Awareness and Treatment

  • Asthma can be kept under control. Parents can work with their health care provider to manage their child’s asthma.
  • Asthma is a chronic disease, meaning it lasts for a long time or recurs frequently. If a child’s asthma symptoms cause breathing problems during exercise or normal activities, this is called persistent asthma. If symptoms are persistent, your child likely needs adjustment in his or her treatment plan.
  • Recognize your child’s asthma triggers, and try to remove those triggers from his or her environment.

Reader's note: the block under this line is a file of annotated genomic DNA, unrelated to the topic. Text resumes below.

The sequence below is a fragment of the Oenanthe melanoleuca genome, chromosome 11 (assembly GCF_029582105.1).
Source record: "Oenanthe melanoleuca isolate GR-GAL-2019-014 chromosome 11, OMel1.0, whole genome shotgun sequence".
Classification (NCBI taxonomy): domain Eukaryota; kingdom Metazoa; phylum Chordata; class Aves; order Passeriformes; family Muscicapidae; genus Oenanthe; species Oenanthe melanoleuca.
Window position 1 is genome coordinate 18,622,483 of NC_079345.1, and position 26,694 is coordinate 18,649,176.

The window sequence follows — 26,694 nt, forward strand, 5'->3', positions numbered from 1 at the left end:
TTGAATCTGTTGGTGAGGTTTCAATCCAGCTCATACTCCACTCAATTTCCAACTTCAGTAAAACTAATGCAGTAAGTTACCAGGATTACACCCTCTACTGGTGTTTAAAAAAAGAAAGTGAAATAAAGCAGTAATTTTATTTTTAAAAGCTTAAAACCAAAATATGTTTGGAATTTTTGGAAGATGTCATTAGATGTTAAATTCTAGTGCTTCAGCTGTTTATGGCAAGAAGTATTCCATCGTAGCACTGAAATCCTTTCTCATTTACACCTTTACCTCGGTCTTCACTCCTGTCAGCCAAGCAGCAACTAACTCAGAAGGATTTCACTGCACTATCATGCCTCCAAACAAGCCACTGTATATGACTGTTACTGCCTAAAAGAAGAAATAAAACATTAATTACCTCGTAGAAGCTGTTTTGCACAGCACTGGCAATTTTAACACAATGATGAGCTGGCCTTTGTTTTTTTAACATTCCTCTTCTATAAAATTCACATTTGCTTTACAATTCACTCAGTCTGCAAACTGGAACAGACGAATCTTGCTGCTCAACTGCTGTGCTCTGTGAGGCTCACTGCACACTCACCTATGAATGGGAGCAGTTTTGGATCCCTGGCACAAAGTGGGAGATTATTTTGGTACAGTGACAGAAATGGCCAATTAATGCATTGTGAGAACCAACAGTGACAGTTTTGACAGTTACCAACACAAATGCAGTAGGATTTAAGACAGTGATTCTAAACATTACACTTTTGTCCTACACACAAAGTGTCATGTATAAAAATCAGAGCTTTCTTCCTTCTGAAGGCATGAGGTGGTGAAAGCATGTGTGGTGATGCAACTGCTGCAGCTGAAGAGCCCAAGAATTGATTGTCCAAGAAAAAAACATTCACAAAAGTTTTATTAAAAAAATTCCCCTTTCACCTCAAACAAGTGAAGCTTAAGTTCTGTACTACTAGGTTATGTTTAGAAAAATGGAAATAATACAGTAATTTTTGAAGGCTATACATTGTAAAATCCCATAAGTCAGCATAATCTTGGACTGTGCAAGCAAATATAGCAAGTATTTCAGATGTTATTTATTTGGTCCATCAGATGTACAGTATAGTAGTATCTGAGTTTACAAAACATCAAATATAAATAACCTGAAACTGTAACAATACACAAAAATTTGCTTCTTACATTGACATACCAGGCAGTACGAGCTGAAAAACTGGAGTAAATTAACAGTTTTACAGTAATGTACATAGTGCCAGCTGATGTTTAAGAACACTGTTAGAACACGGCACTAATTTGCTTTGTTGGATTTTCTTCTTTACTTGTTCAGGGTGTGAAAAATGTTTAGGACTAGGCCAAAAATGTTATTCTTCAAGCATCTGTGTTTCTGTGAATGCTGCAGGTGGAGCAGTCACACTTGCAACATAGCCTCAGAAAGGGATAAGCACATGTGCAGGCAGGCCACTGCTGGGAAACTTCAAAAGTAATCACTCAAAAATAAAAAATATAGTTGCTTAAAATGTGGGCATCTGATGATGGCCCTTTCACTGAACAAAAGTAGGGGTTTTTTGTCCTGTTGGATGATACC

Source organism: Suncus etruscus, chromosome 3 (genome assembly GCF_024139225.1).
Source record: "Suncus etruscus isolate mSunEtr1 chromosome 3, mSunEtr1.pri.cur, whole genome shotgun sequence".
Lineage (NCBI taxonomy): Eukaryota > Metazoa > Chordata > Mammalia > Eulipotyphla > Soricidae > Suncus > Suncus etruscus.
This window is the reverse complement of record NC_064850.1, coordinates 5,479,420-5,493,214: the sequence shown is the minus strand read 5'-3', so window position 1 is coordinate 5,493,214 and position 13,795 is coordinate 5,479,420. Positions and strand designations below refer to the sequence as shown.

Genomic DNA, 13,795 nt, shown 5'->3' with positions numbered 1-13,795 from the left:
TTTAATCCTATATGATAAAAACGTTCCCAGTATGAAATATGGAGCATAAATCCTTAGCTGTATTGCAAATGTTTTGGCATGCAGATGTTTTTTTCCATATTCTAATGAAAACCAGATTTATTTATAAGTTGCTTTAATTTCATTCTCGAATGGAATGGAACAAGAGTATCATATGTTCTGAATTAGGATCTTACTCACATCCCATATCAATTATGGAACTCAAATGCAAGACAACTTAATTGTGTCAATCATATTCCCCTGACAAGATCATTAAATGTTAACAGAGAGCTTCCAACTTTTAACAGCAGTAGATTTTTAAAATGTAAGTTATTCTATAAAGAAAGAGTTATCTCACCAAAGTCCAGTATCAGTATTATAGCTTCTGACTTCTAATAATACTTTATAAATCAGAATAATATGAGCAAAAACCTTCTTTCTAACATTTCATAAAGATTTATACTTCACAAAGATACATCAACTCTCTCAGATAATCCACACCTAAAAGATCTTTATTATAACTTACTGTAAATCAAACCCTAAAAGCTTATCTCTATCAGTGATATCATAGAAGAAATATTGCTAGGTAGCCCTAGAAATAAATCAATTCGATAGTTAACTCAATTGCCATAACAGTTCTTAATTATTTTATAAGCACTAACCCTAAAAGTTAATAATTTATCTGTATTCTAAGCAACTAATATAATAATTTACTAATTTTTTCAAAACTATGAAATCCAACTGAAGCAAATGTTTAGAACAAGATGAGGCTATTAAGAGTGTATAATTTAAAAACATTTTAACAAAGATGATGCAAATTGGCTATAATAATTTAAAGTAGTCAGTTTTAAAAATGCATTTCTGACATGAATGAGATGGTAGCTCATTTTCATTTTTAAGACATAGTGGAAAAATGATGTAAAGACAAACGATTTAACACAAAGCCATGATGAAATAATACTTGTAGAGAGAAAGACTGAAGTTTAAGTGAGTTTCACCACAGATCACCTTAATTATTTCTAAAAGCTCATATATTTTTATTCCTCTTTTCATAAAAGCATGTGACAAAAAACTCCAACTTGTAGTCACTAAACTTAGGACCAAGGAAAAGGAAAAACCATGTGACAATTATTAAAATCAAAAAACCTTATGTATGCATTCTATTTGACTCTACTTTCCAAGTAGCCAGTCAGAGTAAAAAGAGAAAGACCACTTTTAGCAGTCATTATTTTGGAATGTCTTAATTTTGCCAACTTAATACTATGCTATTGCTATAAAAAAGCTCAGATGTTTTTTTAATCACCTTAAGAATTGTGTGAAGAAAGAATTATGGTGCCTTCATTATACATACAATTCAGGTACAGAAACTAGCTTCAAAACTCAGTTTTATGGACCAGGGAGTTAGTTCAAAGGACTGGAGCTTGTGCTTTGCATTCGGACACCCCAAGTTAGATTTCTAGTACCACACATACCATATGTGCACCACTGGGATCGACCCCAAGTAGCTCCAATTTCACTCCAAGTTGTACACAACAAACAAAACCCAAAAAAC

• Watch for early signs of asthma flare-ups, such as wheezing or gasping.
  • There are two types of asthma medicines: controller and quick-relief. Be sure you know how to use your child's medicines and asthma devices.
  • Children with persistent asthma should use a controller medicine every day. This will control the inflammation in their lungs. Inflammation causes swelling, mucous production and narrowing of the airway.
  • Here are three signs that your child’s asthma is not under control:
    1. Your child uses a quick-relief medicine (like an albuterol puffer) more than twice a week.
    2. He or she wakes up at night with asthma symptoms such as coughing, wheezing or chest tightness more than twice a month.
    3. You refill your child’s quick-relief medicine more than twice a year.
  • Children with persistent asthma should see a primary care physician or asthma specialist at least three times a year.